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Open-File Report 2010-1083-B

Seismicity of the Earth 1900–2010 Aleutian Arc and Vicinity

Compiled by Harley M. Benz,1 Richard L. Dart,1 Antonio Villaseñor,2 Gavin P. Hayes,1 Arthur C. Tarr,1 Kevin P. Furlong,3 and Susan Rhea1

1U.S. Geological Survey, Golden, Colo., USA
2Institute of Earth Sciences, CSIC, Barcelona, Spain
3Department of Geosciences, Pennsylvania State University, State College, PA 16802 USA

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This map shows details of the Aleutian arc not visible in an earlier publication. The Aleutian arc extends about 3,000 km from the Gulf of Alaska to the Kamchatka Peninsula. It marks the region where the Pacific plate subducts into the mantle beneath the North America plate. This subduction is responsible for the generation of the Aleutian Islands and the deep offshore Aleutian Trench. Relative to a fixed North America plate, the Pacific plate is moving northwest at a rate that increases from about 55 mm per year at the arc's eastern edge to 75 mm per year near its western terminus. In the east, the convergence of the plates is nearly perpendicular to the plate boundary. However, because of the boundary's curvature, as one travels westward along the arc, the subduction becomes more and more oblique to the boundary until the relative plate motion becomes parallel to the arc at the Near Islands near its western edge.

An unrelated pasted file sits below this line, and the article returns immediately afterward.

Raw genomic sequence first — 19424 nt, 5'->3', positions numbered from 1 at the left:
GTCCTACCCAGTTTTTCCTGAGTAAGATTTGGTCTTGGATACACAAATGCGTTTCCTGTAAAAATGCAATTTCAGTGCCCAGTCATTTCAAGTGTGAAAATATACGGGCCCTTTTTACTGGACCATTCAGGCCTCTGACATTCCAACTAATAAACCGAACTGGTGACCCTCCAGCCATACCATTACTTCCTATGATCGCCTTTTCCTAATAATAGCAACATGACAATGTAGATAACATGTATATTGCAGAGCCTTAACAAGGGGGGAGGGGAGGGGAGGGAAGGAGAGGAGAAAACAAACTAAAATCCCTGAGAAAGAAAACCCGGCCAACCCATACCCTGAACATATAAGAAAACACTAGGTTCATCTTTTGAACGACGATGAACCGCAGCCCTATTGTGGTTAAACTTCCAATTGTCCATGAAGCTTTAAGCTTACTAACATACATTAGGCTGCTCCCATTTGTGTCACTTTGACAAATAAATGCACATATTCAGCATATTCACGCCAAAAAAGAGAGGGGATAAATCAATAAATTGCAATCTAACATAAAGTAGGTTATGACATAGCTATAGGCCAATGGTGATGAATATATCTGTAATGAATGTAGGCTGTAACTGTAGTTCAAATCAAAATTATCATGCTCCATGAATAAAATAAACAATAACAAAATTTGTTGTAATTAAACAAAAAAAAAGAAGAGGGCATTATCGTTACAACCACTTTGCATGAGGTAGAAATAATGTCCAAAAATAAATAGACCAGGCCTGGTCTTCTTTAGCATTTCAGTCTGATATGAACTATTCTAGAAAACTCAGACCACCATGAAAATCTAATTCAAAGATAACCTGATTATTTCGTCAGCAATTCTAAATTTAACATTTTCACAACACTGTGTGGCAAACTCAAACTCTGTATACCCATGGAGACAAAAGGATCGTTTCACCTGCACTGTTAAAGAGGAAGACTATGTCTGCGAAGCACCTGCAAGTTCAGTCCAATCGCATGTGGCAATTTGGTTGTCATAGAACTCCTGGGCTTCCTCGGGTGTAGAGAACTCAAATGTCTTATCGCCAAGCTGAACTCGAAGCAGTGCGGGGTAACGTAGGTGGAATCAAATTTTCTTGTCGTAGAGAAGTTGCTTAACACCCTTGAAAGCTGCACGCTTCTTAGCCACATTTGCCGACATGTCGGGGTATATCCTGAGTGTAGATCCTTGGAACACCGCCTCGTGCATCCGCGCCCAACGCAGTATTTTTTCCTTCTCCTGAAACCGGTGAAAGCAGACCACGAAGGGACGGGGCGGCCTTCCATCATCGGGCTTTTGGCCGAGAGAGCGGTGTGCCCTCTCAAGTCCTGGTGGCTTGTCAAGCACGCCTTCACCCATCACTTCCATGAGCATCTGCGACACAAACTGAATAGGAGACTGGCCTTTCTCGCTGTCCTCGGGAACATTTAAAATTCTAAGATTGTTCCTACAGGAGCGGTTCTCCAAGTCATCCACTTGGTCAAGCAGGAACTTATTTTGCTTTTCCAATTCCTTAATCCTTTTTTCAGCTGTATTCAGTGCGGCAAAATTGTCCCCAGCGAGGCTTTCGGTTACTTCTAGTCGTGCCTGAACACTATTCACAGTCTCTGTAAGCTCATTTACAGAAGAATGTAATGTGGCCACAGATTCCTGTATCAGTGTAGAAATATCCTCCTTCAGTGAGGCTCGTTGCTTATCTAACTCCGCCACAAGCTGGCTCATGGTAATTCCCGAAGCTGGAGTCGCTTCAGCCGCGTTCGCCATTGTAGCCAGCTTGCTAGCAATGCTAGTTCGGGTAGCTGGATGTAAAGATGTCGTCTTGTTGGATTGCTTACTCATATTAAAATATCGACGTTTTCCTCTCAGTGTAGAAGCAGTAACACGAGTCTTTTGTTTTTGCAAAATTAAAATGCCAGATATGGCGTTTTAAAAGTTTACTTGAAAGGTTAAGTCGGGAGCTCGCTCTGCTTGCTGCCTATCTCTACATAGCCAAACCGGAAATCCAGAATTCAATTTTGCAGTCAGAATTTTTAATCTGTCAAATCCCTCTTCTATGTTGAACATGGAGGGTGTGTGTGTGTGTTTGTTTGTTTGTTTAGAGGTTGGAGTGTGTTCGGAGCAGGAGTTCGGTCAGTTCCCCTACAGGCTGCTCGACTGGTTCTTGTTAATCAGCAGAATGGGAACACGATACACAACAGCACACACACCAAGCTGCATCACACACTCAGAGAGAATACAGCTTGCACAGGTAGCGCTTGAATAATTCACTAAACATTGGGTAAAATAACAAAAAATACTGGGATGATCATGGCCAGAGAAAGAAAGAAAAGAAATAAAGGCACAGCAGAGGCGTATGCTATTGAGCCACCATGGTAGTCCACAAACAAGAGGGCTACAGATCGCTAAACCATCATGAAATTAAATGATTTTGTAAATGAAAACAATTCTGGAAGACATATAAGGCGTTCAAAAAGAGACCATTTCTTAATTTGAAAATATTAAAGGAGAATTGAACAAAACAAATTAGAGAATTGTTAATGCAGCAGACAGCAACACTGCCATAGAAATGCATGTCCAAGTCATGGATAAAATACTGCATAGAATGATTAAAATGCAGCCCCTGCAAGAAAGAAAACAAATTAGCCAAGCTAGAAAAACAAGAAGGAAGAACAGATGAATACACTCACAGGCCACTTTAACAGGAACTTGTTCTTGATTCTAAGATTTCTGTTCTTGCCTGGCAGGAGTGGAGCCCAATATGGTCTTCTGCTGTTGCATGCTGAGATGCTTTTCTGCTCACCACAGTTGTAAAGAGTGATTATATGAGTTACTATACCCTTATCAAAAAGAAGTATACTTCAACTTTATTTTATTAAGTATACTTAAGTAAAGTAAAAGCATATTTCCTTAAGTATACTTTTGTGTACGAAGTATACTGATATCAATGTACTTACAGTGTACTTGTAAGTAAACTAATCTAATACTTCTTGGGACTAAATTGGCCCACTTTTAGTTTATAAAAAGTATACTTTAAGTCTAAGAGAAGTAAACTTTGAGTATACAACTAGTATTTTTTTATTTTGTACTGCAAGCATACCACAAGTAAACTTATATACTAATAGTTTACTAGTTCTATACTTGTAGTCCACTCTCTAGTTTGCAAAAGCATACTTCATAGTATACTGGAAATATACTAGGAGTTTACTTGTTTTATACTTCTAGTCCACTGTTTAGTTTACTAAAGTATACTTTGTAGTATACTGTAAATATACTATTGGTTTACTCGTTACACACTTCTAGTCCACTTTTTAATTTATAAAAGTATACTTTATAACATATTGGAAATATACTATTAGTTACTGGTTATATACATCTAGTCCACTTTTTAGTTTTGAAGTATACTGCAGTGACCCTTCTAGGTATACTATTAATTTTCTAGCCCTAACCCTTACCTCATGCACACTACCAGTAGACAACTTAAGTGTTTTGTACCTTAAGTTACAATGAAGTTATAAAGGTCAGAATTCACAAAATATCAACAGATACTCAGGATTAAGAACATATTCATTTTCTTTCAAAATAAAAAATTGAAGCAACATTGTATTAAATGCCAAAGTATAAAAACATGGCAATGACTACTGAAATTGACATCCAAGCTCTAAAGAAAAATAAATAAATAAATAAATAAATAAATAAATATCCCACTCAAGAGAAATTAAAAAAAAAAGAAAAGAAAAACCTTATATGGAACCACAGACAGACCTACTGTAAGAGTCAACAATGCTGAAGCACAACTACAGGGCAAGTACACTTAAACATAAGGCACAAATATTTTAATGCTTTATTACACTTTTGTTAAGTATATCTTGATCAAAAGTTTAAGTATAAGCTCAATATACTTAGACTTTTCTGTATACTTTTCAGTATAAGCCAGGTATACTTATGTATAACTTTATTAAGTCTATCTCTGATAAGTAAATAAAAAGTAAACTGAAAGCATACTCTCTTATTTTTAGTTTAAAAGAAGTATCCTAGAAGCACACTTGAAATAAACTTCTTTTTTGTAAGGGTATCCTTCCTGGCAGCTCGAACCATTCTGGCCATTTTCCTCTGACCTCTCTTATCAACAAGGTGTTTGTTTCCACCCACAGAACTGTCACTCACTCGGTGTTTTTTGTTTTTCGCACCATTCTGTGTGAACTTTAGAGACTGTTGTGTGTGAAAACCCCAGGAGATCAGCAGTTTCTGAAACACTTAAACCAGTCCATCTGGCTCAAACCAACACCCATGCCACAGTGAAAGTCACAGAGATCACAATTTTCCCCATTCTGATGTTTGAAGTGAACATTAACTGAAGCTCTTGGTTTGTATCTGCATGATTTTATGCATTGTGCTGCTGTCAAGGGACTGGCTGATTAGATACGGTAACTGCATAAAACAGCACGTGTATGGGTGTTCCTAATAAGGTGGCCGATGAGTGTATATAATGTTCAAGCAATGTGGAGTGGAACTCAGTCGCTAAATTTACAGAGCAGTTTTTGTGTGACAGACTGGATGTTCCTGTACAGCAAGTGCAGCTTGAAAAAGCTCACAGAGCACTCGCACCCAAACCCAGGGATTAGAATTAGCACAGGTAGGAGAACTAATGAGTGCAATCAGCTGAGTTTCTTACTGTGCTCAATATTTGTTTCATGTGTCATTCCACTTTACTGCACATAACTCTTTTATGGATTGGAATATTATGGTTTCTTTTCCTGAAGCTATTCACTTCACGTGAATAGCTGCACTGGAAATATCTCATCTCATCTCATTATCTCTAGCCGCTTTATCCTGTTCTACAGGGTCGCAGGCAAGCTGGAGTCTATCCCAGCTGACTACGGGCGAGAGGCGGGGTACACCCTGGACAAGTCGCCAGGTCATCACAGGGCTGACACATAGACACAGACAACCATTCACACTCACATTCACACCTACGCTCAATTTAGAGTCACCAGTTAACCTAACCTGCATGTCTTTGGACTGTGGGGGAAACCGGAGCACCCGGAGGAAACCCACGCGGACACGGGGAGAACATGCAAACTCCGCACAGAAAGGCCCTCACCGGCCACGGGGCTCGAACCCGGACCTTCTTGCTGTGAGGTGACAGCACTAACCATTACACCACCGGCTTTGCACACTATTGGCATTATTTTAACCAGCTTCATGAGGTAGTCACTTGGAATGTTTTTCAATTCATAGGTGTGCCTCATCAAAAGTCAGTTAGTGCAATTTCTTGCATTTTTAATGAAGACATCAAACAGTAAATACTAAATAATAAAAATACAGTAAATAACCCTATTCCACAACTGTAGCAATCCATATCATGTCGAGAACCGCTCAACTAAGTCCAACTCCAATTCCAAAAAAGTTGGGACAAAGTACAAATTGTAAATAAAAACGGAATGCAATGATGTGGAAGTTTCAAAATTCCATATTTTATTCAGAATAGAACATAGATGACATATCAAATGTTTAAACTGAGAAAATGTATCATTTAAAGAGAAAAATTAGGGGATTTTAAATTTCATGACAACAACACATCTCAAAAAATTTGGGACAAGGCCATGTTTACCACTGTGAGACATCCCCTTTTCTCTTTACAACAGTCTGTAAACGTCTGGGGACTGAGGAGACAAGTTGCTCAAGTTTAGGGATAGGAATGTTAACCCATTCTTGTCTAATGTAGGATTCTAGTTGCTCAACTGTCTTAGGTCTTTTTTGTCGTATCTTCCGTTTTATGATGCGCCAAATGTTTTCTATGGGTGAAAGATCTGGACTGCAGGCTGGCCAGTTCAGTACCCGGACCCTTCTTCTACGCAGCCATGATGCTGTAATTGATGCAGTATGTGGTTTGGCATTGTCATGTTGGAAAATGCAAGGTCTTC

Subduction zones such as the Aleutian arc are geologically complex and produce numerous earthquakes from multiple sources. Deformation of the overriding North America plate generates shallow crustal earthquakes, whereas slip at the interface of the plates generates interplate earthquakes that extend from near the base of the trench to depths of 40 to 60 km. At greater depths, Aleutian arc earthquakes occur within the subducting Pacific plate and can reach depths of 300 km. Since 1900, six great earthquakes have occurred along the Aleutian Trench, Alaska Peninsula, and Gulf of Alaska: M8.4 1906 Rat Islands; M8.6 1938 Shumagin Islands; M8.6 1946 Unimak Island; M8.6 1957 Andreanof Islands; M9.2 1964 Prince William Sound; and M8.7 1965 Rat Islands. Several relevant tectonic elements (plate boundaries and active volcanoes) provide a context for the seismicity presented on the main map panel. The plate boundaries are most accurate along the axis of the Aleutian Trench and more diffuse or speculative in extreme northeastern Russia. The active volcanoes parallel the Aleutian Trench from the Gulf of Alaska to the Rat Islands.

Revised September 2011
First posted June 30, 2010

For additional information contact:

USGS Geologic Hazards Science Center
Box 25046, MS-966
Denver Federal Center
Denver, CO 80225-0046

http://geohazards.cr.usgs.gov/

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Suggested citation:

Benz, H.M., Dart, R.L., Villaseñor, Antonio, Hayes, G.P., Tarr, A.C., Furlong, K.P., and Rhea, Susan, 2011, Seismicity of the Earth 1900–2010 Aleutian arc and vicinity: U.S. Geological Survey Open-File Report 2010–1083-B, scale 1:5,000,000.


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